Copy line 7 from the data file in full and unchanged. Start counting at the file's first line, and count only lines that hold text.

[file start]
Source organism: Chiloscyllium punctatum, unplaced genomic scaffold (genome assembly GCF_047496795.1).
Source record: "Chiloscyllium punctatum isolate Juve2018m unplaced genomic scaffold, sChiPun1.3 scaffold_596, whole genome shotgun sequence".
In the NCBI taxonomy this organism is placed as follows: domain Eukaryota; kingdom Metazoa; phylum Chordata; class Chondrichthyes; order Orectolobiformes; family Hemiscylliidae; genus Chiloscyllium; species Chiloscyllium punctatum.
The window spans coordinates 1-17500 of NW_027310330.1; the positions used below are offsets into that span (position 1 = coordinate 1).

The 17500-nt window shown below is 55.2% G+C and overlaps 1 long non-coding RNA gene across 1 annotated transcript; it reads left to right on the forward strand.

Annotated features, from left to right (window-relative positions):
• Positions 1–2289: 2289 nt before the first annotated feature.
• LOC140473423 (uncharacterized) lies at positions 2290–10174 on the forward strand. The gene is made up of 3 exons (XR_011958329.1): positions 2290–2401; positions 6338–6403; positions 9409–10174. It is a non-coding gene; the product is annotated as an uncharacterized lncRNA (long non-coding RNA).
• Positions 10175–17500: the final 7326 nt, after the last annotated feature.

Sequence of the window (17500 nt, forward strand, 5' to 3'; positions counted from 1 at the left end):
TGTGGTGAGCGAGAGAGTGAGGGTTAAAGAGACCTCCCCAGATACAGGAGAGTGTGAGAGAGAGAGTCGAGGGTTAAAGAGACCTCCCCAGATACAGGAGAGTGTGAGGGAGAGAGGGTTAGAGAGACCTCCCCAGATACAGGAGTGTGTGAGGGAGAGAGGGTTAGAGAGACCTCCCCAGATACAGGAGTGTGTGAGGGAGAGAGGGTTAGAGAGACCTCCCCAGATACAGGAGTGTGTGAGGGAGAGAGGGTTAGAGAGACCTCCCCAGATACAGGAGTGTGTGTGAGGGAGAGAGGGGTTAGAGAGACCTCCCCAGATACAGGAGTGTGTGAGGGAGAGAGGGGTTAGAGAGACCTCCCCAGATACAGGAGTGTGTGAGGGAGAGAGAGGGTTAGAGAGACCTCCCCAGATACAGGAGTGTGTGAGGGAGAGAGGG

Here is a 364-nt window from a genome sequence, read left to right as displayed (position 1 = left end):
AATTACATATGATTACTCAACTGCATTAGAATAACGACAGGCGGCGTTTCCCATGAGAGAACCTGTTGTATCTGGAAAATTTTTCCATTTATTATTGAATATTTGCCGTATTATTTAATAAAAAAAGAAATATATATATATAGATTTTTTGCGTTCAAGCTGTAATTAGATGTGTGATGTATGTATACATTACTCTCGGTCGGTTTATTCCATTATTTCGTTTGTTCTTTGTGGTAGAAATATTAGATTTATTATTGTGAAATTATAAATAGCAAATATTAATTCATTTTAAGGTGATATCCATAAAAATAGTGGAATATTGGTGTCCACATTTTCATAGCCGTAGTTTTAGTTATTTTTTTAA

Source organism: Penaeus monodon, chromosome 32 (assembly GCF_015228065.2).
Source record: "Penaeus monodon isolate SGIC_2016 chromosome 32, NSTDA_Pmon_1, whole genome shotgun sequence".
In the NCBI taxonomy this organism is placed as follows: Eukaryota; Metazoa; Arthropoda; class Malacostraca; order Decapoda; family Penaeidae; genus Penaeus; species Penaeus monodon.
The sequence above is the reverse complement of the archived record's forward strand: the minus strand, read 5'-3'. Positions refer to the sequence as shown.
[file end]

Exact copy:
• Positions 1–2289: 2289 nt before the first annotated feature.